It was Harold Park's third Inter-Dominion series and the attendance records set then have not been threatened in Australia or New Zealand since, nor are they ever likely to be.

The total crowd for the four nights was 126,570, an average of 31,642. But it was the mammoth attendance of 50,346 on Grand Final night that set the scene for the sensations that were to

Talk about drama. Today it sounds more like the scenario for a movie blockbuster, but back in 1960 it was real life drama as Caduceus took out the championship at his sixth attempt.

Not only did the pony-sized Kiwi star have to overcome a 36-yard handicap, but before being crowned the winner, he had to survive a protest lodged on behalf of the runner-up, Apmat.

The crowd poured in. For the first, and only time at Harold Park, the `House Full' sign was posted as police ordered the gates closed before the running of the Grand Final.

Although a nine-year-old with a difficult handicap to overcome, Caduceus went out 3-1 favourite. In an action-packed final in which Brilliant Moon fell going into the back straight the last time, there was further interference involving Caduceus and Apmat soon afterwards.

Caduceus, however, lost no momentum. Thunderous applause erupted as he moved up to challenge Fettle, which led around the home turn. The cheering continued all the way down the straight, reaching a crescendo as Caduceus held off Apmat's determined finishing bid to score by a half-length on the line.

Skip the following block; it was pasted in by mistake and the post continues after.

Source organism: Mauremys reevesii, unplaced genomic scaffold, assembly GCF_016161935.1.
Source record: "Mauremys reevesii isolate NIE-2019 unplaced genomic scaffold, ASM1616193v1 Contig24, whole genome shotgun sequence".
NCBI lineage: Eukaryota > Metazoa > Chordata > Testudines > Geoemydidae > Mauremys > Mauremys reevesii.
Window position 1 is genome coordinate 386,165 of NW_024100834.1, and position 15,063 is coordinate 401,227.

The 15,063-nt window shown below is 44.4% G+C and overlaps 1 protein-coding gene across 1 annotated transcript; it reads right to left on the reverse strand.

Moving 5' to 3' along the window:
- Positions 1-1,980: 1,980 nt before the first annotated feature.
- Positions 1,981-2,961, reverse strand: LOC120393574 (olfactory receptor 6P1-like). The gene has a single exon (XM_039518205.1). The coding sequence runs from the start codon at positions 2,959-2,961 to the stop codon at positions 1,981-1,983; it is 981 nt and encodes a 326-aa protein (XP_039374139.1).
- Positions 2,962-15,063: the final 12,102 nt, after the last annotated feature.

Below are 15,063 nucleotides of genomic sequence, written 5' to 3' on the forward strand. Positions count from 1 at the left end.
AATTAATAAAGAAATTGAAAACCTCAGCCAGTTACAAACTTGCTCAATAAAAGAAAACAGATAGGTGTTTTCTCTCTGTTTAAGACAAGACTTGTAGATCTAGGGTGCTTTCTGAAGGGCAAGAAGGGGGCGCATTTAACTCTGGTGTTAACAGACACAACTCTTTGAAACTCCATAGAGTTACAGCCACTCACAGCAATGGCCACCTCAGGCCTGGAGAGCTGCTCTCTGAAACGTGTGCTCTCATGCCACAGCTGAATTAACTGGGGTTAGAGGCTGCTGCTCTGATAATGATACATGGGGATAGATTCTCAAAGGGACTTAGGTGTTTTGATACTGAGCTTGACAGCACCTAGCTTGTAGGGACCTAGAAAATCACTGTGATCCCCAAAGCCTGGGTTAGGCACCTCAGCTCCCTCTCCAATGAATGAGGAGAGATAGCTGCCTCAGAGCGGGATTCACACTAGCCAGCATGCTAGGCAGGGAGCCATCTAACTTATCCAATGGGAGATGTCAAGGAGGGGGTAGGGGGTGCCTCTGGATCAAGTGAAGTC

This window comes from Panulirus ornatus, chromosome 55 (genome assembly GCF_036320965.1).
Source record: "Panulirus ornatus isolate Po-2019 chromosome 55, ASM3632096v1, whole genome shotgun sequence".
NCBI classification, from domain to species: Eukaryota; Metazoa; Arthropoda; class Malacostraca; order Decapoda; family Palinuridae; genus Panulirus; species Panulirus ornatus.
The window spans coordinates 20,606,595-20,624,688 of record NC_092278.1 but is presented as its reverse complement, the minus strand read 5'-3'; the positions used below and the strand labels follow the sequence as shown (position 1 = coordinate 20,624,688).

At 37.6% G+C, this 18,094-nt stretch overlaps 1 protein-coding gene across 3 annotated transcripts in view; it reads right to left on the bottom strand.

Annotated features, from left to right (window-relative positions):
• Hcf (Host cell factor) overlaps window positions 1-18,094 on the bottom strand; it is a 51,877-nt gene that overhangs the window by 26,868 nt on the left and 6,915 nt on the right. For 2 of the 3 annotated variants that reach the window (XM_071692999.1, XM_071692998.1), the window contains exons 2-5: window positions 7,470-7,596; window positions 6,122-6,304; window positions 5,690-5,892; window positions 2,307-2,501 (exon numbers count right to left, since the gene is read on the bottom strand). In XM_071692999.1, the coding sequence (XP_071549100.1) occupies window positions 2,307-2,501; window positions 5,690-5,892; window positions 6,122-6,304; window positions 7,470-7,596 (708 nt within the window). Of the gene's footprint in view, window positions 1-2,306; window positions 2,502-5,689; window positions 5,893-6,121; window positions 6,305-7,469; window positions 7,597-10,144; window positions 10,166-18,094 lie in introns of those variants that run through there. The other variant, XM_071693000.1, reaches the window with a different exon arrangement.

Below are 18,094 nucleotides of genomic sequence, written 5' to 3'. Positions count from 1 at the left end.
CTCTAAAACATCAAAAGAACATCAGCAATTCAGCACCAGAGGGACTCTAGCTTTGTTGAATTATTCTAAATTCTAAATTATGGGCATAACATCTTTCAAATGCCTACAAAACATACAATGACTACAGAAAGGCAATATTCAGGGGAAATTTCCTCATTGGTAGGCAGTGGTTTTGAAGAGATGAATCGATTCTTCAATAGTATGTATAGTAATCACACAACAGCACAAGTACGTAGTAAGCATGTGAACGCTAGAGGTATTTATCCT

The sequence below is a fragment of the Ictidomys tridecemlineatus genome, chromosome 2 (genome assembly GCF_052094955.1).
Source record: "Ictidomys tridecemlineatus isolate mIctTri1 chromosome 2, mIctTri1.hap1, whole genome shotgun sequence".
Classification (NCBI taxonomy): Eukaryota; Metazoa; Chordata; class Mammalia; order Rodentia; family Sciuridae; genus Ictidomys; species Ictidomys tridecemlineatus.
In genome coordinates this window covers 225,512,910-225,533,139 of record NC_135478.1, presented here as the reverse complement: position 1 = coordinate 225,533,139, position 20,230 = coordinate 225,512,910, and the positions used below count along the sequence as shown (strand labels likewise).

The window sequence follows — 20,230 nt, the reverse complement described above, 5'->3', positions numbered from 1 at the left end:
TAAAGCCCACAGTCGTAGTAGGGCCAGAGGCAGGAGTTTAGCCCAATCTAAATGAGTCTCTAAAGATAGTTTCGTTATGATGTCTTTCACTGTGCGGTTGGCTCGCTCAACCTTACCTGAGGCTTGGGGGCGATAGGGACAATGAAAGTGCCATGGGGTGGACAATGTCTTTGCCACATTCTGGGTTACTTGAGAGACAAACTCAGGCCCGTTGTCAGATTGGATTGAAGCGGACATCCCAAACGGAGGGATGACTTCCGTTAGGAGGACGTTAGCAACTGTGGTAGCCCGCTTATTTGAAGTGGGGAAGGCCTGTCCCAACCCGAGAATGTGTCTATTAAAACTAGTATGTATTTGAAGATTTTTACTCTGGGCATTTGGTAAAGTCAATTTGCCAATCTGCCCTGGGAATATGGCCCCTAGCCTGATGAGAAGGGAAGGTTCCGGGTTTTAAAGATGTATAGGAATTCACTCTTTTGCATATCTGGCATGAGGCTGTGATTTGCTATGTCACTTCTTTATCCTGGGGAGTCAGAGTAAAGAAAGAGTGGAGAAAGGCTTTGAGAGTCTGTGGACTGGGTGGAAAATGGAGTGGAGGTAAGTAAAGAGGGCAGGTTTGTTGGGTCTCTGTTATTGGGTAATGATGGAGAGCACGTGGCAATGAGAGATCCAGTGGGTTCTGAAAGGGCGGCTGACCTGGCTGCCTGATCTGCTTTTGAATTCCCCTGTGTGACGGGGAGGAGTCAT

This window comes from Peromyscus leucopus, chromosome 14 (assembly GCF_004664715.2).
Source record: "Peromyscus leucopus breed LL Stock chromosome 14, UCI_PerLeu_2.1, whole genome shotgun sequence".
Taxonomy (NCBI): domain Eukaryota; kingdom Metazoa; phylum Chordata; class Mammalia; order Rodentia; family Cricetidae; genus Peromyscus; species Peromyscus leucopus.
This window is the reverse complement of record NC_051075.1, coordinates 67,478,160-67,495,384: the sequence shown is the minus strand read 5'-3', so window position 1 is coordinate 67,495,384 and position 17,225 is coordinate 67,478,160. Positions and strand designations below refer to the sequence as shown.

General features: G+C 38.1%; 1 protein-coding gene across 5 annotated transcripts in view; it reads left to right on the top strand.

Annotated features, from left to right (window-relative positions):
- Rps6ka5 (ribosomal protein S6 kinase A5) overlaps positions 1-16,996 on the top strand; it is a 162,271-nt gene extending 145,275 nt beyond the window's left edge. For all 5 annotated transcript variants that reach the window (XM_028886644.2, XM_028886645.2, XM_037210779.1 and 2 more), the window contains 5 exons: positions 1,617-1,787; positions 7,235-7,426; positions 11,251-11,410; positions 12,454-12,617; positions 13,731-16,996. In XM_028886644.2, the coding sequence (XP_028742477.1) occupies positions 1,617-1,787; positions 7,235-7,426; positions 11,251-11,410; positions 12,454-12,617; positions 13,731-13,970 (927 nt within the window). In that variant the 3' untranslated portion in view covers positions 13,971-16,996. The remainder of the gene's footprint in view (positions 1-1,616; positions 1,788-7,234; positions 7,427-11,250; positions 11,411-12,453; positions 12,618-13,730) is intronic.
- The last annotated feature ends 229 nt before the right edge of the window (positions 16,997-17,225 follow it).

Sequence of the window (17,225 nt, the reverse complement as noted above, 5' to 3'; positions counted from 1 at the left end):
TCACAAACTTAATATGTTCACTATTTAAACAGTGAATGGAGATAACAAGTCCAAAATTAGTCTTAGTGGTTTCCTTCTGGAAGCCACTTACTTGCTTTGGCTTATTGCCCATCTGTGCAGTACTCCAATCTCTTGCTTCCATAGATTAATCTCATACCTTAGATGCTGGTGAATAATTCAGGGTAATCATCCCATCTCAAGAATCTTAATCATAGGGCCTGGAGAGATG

Then came the announcement that Apmat's driver, Bert Alley, had lodged a protest against the winner. The objection was dismissed after a hearing lasting only a few minutes.



Following the victory of Caduceus in 1960, it was six years before the Inter returned to Harold Park. This time victory went to the Tasmanian-owned Chamfer's Star, which completed a clean sweep of the series when he led throughout to win the Grand Final.

Once again, rain hit Sydney at carnival time. Although no postponements were necessary, the final was run on a quagmire track. The heavy going, however, did not worry the front-running Chamfer's Star.

He ploughed through the mud at a 2:13.2 rate for 13 furlongs and 98 yards,the slowest time since Single Direct scored at a 2:14.5 rate at Adelaide's Wayville circuit 17 years earlier. It was a dashing drive by the then 25-yearold Brian Forrester on Chamfer's Star, as well as a training triumph for Max Treuer, who was always confident of winning with the Tassie pacer.

Treuer freely tipped the horse on the eve of every heat, as well as the final. Those who listened profited handsomely. Chamfer's Star, rated a 200-1 chance when nominations closed, won his three qualifying heats so well, he wound up 3-1 favourite for the final.



Sydney's fifth Inter-Dominion, run at Harold Park in 1973, still ranks as the most successful conducted in New South Wales.

The quality of entries was so high that six heats were run on each of the first three nights - a record that stands today and is unlikely to be bettered in the future.

The series saw the emergence of a new champion - the legendary Hondo Grattan - a horse with seemingly endless supply of stamina. He won the hearts of thousands with his courageous displays during the series.